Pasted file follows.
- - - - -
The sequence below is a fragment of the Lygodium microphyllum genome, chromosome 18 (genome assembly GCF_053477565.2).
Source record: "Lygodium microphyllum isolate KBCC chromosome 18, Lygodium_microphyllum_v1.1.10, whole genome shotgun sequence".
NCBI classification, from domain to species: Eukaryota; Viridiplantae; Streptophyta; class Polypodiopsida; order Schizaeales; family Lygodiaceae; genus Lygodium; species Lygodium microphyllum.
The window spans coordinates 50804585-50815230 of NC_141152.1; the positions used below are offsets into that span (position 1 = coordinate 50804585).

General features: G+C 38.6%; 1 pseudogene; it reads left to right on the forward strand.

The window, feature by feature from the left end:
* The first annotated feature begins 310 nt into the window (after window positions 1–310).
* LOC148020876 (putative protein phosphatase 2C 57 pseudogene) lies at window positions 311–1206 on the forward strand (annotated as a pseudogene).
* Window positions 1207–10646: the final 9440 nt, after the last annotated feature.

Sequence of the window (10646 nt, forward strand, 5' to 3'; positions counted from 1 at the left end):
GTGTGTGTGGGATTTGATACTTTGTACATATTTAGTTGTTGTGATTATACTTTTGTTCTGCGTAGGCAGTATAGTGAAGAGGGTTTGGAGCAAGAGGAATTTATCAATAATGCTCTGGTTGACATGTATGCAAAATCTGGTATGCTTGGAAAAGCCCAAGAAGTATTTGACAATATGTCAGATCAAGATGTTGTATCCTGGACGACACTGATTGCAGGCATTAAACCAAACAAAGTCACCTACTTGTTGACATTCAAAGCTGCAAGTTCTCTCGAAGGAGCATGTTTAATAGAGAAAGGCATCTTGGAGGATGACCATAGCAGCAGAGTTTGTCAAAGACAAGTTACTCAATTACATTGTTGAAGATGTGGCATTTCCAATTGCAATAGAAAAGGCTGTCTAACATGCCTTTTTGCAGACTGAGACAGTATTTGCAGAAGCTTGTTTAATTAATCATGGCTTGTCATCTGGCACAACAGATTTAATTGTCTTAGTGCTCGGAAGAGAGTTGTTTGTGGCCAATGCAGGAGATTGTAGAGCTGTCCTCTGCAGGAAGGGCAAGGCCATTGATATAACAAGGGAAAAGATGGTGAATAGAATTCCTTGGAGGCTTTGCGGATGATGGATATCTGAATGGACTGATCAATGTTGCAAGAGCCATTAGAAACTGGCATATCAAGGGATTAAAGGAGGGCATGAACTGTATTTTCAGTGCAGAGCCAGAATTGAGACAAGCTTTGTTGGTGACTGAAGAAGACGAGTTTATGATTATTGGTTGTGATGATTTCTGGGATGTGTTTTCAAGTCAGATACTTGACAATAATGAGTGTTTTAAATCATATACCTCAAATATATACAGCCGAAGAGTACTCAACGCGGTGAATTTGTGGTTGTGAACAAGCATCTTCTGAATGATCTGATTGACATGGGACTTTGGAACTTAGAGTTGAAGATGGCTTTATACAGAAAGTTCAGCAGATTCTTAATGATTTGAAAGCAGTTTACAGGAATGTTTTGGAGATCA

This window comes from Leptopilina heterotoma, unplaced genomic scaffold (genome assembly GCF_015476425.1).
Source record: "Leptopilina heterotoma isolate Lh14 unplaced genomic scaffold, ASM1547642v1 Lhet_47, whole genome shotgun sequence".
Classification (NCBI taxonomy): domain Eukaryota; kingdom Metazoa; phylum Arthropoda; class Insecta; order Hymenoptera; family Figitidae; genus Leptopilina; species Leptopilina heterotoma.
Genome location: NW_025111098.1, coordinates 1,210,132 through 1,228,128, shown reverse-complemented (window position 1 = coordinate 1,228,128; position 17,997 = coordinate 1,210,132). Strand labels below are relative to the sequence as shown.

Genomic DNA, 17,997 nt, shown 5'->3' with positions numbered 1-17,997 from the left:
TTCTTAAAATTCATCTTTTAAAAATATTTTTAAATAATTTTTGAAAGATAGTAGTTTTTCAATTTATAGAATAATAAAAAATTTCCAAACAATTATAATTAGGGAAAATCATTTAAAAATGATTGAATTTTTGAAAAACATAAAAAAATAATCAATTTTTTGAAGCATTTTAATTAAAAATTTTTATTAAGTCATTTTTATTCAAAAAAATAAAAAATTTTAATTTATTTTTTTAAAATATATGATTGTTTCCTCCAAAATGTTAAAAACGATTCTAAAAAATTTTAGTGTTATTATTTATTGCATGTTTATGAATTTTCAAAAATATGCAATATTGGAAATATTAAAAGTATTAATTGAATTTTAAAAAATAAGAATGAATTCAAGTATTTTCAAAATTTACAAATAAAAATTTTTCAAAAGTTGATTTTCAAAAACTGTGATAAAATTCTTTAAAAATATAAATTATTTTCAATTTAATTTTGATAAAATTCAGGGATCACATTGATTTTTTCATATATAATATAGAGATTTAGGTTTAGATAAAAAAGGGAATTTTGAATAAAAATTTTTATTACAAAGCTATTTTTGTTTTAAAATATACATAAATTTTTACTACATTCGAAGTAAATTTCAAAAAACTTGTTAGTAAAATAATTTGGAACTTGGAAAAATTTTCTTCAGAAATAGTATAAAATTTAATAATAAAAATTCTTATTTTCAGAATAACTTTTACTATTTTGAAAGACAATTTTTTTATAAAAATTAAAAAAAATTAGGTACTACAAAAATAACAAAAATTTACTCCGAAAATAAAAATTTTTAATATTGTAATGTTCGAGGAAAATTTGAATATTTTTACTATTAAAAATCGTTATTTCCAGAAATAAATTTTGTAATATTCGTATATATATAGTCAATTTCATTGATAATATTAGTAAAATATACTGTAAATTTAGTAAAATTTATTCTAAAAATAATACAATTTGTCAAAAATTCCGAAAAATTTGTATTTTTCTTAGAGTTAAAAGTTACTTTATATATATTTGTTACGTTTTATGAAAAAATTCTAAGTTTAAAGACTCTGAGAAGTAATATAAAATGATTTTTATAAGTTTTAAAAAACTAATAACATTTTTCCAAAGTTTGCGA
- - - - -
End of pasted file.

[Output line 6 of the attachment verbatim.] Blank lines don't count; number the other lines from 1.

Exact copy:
The window, feature by feature from the left end: